The Orionids reach their peak on the night of the 20th, with a maximum hourly rate of 15 meteors. The radiant (origin point) is in the constellation of Orion and rises about 21:51. Meteors will be visible from this point onwards. Best views will be in the early hours of the morning and before dawn, when Orion is highest in the sky.

The sky at the Orionids’ peak (05:31 BST).

The Leonis Minorids reach their peak on the 24th. The radiant (origin point) in the constellation of Leo Minor sinks below the horizon between 20:34 and 22:38. Therefore meteors will not be visible in this period, but can be seen the rest of the night. Best displays are likely to be shortly before dawn, when the radiant is at its highest point. You will be able to see about 1 meteor per hour.

The sky at the Leonis Minorids’ peak (05:51 BST)

Moon

Full Moon: 1st, 31st

Last Quarter: 10th

New Moon: 16th

First Quarter: 23rd

The second full Moon of the month on the 31st is known as a Blue Moon.

The Moon reaches perigee, its closest point to the Earth, on the 17th and apogee, its furthest point on the 3rd and the 30th. This effect is not visually apparent.

The Moon will be at perihelion, its closest point to the Sun, on the 19th and aphelion, its furthest point, on the 28th. This effect is not visually apparent.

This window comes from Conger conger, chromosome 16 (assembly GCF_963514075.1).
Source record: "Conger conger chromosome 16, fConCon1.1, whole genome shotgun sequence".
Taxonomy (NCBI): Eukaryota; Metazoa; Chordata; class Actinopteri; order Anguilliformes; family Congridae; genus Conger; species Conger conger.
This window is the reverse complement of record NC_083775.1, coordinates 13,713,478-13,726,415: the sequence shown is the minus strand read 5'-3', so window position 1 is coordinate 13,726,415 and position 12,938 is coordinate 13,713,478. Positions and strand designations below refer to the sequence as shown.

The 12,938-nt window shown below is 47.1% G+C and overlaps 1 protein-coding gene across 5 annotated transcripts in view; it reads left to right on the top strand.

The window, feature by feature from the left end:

Points of Interest

The dwarf planet Eris will be at opposition on the 17th and visible in the constellation of Cetus between 21:39 and 04:28. It reaches its highest point in the sky around midnight, but you will need at least a 4-inch telescope to view it.

Asteroid 11 Parthenope will be at opposition on the 23rd. It is well placed in the constellation of Pisces, and will be visible between 20:59 and 04:57. You will need at least a 4-inch telescope to view it.

Asteroid 471 Papagena will be at opposition on the 27th. It will be visible in the constellation of Cetus from 21:23 to 02:53. You will need at least a 4-inch telescope to view it.

Visit Spot the Station to find out when the ISS will be visible from your location.

Last updated: 1st September.

Due to the current situation involving Covid-19, Woking Planetarium is currently closed until further notice. We are sorry for the inconvenience and hope you will join us for more space exploration in the future!Click here for more information